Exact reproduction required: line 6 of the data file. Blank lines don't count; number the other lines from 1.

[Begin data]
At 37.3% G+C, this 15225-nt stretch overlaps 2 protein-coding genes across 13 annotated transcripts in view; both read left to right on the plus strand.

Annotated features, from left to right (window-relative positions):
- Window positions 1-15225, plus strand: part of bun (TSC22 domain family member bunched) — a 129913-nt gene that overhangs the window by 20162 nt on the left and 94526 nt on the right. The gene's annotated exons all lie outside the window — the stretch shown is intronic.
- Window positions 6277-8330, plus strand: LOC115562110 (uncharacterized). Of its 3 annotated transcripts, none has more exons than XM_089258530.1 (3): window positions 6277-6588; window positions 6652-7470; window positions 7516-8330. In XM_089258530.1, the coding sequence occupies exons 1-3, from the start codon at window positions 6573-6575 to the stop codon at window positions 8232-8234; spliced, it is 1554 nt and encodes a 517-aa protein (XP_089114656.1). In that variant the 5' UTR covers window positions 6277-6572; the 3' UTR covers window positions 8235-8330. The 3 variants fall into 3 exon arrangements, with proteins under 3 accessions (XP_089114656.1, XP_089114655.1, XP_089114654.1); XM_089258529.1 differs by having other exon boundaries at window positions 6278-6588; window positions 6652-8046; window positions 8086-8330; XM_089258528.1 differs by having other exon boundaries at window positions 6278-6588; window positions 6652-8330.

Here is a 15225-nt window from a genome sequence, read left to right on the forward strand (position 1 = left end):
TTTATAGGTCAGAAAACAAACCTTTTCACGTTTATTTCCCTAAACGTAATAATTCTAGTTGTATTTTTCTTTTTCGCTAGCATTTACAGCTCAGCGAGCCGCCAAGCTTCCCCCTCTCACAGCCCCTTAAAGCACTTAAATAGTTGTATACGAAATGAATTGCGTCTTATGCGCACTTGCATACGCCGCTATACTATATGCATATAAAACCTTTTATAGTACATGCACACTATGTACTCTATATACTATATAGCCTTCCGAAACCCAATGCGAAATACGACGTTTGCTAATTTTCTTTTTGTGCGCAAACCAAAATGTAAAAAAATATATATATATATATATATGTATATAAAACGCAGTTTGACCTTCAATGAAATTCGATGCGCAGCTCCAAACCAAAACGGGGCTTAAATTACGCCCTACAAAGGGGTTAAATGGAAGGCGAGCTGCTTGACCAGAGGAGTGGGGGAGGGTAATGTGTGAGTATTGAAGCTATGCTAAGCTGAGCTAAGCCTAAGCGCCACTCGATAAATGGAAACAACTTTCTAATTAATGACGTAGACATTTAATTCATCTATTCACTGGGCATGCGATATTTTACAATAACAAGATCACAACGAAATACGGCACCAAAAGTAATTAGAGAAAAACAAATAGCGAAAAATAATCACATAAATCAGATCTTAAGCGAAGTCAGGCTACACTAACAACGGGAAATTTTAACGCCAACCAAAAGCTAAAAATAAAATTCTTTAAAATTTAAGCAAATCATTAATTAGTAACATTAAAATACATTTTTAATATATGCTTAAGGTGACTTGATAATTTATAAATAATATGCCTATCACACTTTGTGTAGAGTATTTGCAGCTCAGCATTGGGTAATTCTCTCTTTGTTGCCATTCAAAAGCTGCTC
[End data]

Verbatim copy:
TTTATAGGTCAGAAAACAAACCTTTTCACGTTTATTTCCCTAAACGTAATAATTCTAGTTGTATTTTTCTTTTTCGCTAGCATTTACAGCTCAGCGAGCCGCCAAGCTTCCCCCTCTCACAGCCCCTTAAAGCACTTAAATAGTTGTATACGAAATGAATTGCGTCTTATGCGCACTTGCATACGCCGCTATACTATATGCATATAAAACCTTTTATAGTACATGCACACTATGTACTCTATATACTATATAGCCTTCCGAAACCCAATGCGAAATACGACGTTTGCTAATTTTCTTTTTGTGCGCAAACCAAAATGTAAAAAAATATATATATATATATATATGTATATAAAACGCAGTTTGACCTTCAATGAAATTCGATGCGCAGCTCCAAACCAAAACGGGGCTTAAATTACGCCCTACAAAGGGGTTAAATGGAAGGCGAGCTGCTTGACCAGAGGAGTGGGGGAGGGTAATGTGTGAGTATTGAAGCTATGCTAAGCTGAGCTAAGCCTAAGCGCCACTCGATAAATGGAAACAACTTTCTAATTAATGACGTAGACATTTAATTCATCTATTCACTGGGCATGCGATATTTTACAATAACAAGATCACAACGAAATACGGCACCAAAAGTAATTAGAGAAAAACAAATAGCGAAAAATAATCACATAAATCAGATCTTAAGCGAAGTCAGGCTACACTAACAACGGGAAATTTTAACGCCAACCAAAAGCTAAAAATAAAATTCTTTAAAATTTAAGCAAATCATTAATTAGTAACATTAAAATACATTTTTAATATATGCTTAAGGTGACTTGATAATTTATAAATAATATGCCTATCACACTTTGTGTAGAGTATTTGCAGCTCAGCATTGGGTAATTCTCTCTTTGTTGCCATTCAAAAGCTGCTC